Moses “reasonably believed” his use of force was necessary based on how the facts “reasonably appeared” to him at the time he shot Warren. There were “reasonable grounds” for Moses to believe his use of force was necessary based on the circumstances as they appeared to him. Therefore, Moses’s use of force against Warren was justified under the laws of the State of Missouri, and Moses will not be prosecuted for shooting and killing Warren.

Moses deserves much credit for, at great risk to his own personal safety, taking action to subdue an incredibly dangerous situation. Upon hearing a gunshot from inside Waffle House, Moses did not hesitate to run inside and grab McMillan and Hord-Bush in an effort to prevent any more shots from being fired. Moses willingly engaged in a fierce struggle with McMillan and Hord-Bush to gain control of McMillan’s handgun. Moses was successful in preventing McMillan from gaining control of his gun, which very well could have prevented McMillan from shooting Hord-Bush again or firing additional rounds while at Waffle House.

Warren, who was legally intoxicated at the time he was shot, exercised extremely poor judgment by converging on Moses during the struggle. Warren, by his own free will put himself in harm’s way. In contrast to Warren, the vast majority of the Waffle House patrons reacted appropriately by either quickly exiting Waffle House or ducking to the ground after McMillan fired the first shot, thus allowing Moses to handle the situation. It would have been clear to Warren (who on numerous occasions was in close proximity to Moses prior to the outbreak of violence) that Moses was a security guard because the coat Moses was wearing had conspicuous writing on it labeling Moses as such. Further, it is quite possible that if Warren and the others had not surrounded Moses and diverted his attention from McMillan, McMillan would not have escaped.

I think it is safe to say that members of CPD share my opinion that Moses did not commit a crime for shooting Warren because no request to file charges against Moses was made, and no probable cause statement pertaining to Moses has been sent, to the Boone County Prosecuting Attorney’s Office. As you know, when law enforcement officers have probable cause to believe that a violent crime has been committed by a person, a probable cause statement is prepared by law enforcement and is sent to the prosecutor’s office. Further, Steven Wilmoth, a very experienced detective, told Moses that he believed Moses acted lawfully.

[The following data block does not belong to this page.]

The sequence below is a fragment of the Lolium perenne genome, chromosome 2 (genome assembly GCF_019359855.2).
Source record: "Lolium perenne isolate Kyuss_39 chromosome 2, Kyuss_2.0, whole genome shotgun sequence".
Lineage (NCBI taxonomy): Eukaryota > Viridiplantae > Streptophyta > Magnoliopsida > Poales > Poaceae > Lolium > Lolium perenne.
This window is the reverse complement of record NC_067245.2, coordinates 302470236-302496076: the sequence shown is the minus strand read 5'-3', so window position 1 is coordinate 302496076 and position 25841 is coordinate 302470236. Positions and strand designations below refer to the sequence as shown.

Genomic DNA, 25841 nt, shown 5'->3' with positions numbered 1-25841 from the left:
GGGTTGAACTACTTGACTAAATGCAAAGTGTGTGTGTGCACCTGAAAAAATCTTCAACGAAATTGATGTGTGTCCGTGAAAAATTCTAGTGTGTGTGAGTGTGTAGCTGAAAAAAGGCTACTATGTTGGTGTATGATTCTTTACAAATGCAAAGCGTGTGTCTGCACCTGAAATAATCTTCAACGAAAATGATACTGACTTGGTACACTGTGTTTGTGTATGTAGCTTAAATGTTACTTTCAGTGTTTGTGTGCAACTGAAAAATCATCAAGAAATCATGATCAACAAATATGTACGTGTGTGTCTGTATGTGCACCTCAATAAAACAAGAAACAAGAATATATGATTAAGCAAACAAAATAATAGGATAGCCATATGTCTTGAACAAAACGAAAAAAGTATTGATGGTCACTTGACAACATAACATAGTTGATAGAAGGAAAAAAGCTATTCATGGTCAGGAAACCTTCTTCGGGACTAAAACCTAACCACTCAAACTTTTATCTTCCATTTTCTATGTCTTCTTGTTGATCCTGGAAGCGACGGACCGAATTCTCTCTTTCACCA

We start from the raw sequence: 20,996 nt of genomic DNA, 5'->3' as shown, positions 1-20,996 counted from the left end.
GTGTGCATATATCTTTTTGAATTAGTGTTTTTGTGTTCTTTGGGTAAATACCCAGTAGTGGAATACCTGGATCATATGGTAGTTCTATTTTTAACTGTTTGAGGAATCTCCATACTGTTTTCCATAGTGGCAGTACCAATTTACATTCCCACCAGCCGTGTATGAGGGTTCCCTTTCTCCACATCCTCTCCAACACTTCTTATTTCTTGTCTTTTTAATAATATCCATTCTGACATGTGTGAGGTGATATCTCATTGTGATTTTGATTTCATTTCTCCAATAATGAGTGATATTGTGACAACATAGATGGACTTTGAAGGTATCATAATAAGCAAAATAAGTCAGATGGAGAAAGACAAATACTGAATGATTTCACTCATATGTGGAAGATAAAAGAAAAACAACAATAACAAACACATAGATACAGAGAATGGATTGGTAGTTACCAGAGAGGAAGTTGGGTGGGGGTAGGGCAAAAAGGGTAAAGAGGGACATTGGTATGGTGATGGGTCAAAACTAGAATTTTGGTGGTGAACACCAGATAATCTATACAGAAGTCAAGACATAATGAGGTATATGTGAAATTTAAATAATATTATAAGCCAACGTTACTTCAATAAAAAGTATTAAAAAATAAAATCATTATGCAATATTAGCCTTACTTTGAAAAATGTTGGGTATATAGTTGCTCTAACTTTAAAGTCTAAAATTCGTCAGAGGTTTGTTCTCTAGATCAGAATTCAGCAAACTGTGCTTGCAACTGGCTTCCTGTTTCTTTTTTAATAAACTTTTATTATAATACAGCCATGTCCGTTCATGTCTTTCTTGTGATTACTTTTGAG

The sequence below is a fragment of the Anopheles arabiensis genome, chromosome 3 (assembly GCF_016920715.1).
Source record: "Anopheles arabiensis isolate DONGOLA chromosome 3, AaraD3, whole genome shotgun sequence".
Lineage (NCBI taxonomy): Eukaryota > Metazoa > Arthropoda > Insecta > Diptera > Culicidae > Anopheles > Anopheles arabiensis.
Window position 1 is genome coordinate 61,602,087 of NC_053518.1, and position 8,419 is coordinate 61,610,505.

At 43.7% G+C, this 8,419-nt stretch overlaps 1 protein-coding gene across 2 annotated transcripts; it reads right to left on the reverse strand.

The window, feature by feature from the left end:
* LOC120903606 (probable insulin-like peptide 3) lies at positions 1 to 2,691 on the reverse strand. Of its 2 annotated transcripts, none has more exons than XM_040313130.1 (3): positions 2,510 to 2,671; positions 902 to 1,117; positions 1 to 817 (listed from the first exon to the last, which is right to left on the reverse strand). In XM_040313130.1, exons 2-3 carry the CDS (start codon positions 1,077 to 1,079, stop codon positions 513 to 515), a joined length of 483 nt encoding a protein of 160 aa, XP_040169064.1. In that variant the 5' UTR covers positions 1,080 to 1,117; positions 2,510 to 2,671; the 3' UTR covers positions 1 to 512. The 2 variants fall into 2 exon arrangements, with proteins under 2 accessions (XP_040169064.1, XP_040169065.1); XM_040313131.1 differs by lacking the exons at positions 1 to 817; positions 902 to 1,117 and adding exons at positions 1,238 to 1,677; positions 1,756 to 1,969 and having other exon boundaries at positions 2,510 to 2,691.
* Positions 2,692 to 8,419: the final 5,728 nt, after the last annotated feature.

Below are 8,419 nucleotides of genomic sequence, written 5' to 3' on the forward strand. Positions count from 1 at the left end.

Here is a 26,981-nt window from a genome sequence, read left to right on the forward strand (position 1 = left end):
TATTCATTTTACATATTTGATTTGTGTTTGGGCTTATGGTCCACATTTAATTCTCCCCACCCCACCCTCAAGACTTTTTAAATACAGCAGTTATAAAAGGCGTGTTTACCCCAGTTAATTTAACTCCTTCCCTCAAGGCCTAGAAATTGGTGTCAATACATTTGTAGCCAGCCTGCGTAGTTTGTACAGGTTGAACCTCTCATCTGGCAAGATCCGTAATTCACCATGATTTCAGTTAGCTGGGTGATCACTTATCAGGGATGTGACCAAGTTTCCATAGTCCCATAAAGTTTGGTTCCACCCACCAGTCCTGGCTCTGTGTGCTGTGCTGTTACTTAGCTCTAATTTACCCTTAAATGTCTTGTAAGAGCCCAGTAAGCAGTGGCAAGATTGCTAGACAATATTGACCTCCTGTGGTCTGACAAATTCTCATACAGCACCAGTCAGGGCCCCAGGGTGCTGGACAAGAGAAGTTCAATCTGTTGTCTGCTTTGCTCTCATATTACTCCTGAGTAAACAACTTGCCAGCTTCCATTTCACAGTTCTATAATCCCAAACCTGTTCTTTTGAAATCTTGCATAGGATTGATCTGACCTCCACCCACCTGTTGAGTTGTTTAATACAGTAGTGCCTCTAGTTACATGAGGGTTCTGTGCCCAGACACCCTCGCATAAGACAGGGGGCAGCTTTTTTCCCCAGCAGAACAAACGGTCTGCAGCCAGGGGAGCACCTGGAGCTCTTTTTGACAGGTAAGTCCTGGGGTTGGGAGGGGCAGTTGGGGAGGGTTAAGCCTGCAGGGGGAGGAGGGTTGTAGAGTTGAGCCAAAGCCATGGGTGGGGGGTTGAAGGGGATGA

Rule 4-3.8 of the Missouri Supreme Court Rules of Professional Conduct is
entitled, "Special Responsibilities of a Prosecutor." That rule lists directives that prosecutors must follow. The very first directive begins with the following: "A prosecutor in a criminal case shall: (a) refrain from prosecuting a charge that the prosecutor knows is not supported by probable cause."

Without a probable cause statement in this case, if I wished to pursue charges, my only option would be to present evidence to the grand jury. Since I know charges are not supported by probable cause, it would be unethical for me to pursue the case in this manner.

Even if I did present the case to the grand jury and it returned a true bill, Moses would still have the right to a jury trial wherein I would have to prove the charge beyond a reasonable doubt to twelve fair and impartial jurors before he could be convicted. This burden would be impossible to make. There is no probable cause to believe Moses committed a crime by shooting Warren, and logically, proof beyond a reasonable doubt does not exist.

Most importantly, and I can not emphasize this enough, on top of the legal standards of proof, I will not seek a conviction in a case if I am not completely convinced that the person is guilty of the crime. I do not believe Moses committed a crime when he shot Warren, so Moses will not be charged.

Our office has talked to members of Warren’s family about this case. We have expressed our sympathy to them. They would like for me to file charges against Moses for killing Warren. I cannot do so. I must follow the law and abide by my ethical responsibilities.

Since this case is of public interest, I am going to disclose this letter to the media. I believe it is important for citizens to clearly understand the circumstances of this shooting and why Moses acted lawfully in shooting Warren.

Thank you very much for taking the time to read this letter. If you have any questions, concerns, or if you do not agree with my analysis, please contact me.


Nicholas J. Komoroski
Assistant Prosecuting Attorney